Bulldogs Must "Go Win One Somewhere"

There's still plenty of SEC season ahead, according to Coach Rick Stansbury. But he also admits there aren't a lot of chances remaining for the Bulldogs to play catch-up. "There's a lot of basketball left to be played but when you lose one at home you're not supposed to you've got to go on the road and win one somewhere," the coach said Monday morning.

Mississippi State gets that chance Tuesday, traveling to Oxford for a rematch with in-state rival Ole Miss. Game time is 6:00 at Tad Smith Coliseum, with national telecast by ESPN. It's a quick turnaround for the Bulldogs, but Stansbury won't let that be a topic of discussion at today's practice.

"There's not much time to feel sorry for yourself. You've got to get off the mat and go play a much-improved and very good Ole Miss team."

The State staff could clearly use the normal preparation-days this particular week. And not only because the Bulldogs are about to see a better and more confident Rebel team than the one they defeated 77-67 twenty days before. But because this team really is tempted to some self-pity after a three game home-stand that didn't play out as planned. State began well enough with a win over Auburn. But after a huge emotional build-up and last-second letdown against #1-ranked Florida last Wednesday, the team had little left to use against South Carolina and lost 66-63.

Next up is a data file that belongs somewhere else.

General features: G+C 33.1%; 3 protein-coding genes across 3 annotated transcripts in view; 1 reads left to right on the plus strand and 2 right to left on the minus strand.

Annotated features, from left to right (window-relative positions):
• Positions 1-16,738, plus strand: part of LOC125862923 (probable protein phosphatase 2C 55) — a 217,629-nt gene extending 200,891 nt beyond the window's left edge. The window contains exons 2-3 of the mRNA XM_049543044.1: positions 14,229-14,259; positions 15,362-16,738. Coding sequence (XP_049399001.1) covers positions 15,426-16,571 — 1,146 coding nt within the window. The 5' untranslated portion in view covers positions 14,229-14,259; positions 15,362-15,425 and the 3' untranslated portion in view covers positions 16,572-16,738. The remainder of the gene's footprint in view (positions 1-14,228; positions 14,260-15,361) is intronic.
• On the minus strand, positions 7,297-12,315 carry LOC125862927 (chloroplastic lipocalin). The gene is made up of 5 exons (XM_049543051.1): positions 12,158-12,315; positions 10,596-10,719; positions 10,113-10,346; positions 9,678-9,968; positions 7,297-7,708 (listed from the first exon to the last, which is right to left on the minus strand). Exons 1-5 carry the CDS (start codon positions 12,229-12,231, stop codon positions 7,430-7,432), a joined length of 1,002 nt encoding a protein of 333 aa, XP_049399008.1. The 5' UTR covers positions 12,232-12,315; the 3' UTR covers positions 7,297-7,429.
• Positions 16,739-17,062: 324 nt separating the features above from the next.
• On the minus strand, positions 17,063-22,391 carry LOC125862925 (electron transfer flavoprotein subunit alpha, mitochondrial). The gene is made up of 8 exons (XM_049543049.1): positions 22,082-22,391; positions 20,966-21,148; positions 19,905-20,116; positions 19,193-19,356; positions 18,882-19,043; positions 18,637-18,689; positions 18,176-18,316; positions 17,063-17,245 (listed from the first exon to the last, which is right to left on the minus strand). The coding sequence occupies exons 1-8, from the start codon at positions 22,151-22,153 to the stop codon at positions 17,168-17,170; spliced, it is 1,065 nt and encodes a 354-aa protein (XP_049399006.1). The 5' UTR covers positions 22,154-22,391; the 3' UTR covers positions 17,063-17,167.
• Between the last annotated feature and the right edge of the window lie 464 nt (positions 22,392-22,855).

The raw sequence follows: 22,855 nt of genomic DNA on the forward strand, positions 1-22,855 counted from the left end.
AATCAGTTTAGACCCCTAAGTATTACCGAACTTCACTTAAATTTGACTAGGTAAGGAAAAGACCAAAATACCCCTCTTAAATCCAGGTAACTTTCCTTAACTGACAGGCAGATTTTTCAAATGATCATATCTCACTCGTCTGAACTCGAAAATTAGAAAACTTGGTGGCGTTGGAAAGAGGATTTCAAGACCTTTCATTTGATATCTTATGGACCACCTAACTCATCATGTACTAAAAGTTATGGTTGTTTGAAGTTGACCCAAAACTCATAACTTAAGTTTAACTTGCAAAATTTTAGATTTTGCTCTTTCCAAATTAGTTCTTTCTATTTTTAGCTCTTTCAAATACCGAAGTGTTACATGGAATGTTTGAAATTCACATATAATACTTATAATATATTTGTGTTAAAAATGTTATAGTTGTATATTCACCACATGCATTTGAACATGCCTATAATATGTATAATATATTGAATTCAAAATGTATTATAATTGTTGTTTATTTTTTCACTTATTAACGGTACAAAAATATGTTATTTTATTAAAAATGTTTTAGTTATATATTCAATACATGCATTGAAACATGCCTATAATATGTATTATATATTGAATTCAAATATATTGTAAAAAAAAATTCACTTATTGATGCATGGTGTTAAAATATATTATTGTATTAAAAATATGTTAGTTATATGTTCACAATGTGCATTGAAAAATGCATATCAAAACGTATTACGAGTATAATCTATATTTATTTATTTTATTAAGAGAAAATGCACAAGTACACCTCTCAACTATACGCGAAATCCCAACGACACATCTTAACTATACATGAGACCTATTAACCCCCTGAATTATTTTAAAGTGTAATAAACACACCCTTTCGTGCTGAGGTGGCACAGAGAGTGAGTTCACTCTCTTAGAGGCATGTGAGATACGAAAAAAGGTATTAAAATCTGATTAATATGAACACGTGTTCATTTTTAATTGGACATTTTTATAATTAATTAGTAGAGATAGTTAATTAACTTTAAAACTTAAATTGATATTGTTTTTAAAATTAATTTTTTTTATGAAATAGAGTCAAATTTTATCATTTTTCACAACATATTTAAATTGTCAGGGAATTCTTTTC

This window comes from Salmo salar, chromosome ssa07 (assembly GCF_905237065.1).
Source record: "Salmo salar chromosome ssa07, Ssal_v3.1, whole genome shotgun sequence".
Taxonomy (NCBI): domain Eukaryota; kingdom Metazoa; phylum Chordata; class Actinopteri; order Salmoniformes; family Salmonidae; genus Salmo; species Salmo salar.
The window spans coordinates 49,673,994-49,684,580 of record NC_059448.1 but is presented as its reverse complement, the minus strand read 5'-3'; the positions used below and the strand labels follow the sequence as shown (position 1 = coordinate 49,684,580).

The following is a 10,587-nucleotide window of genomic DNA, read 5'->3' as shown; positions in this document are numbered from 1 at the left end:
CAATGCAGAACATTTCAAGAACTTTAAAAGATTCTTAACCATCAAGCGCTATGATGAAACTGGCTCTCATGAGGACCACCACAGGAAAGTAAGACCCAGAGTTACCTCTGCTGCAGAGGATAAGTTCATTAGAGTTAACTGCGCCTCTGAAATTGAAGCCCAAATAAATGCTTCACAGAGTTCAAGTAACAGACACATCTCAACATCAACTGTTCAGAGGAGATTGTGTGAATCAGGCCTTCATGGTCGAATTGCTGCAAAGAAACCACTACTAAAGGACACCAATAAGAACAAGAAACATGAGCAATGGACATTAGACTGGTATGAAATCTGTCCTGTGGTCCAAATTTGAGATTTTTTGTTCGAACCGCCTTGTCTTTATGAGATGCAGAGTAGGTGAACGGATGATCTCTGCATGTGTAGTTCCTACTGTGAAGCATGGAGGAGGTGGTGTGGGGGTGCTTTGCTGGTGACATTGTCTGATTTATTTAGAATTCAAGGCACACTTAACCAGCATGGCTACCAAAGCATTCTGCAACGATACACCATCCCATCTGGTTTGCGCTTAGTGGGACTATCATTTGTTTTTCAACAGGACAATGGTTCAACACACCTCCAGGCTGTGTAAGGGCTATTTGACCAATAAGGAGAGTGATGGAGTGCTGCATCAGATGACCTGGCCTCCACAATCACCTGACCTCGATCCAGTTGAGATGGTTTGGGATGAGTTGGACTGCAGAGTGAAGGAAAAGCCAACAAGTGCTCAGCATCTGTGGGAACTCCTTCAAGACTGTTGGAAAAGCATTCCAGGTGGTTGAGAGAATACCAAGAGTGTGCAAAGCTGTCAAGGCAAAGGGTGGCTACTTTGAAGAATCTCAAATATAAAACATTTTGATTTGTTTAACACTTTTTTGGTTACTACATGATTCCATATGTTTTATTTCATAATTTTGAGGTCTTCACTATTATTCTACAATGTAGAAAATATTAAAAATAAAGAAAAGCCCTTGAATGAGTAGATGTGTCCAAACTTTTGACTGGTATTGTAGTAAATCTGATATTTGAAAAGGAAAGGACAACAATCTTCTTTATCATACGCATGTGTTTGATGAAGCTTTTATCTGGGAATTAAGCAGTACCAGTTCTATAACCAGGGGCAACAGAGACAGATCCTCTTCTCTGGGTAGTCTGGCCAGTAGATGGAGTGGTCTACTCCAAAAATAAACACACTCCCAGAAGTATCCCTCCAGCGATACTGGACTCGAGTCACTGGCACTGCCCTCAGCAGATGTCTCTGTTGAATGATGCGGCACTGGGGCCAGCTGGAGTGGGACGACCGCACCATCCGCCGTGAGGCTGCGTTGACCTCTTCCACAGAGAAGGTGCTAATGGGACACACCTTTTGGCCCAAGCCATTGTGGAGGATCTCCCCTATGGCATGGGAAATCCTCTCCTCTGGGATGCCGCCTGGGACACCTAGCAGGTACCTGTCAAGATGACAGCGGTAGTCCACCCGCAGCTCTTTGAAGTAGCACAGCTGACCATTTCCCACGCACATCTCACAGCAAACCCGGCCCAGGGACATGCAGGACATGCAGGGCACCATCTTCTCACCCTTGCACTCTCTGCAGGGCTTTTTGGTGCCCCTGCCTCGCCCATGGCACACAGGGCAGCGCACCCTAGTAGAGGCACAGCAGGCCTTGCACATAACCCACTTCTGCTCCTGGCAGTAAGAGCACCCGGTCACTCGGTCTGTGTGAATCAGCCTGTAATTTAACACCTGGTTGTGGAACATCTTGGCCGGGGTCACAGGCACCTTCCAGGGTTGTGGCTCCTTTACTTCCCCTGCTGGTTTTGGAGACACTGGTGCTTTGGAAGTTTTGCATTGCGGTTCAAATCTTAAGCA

"We allowed a loss against Florida and it caused us to lose another game," Stansbury said. "You can't do that." But the Dogs did and find themselves 2-4 SEC, 11-8 overall, and in a serious situation both conference- and NCAA tourney-wise. While everybody in the SEC West is under .500 with at least four league losses, State is the only Division club with two home losses. Against Eastern teams, yes, but still losses on the home court.

And now the Bulldogs play six of the remaining ten games on the road. So while Stansbury repeats the theme that all games count the same in the standings, some matter more in the mindset. "There's ten games left and it's never good to lose a home game in this league. It's so difficult to go on the road and win." State hasn't taken a road SEC win since March 2005, losing the last ten trips.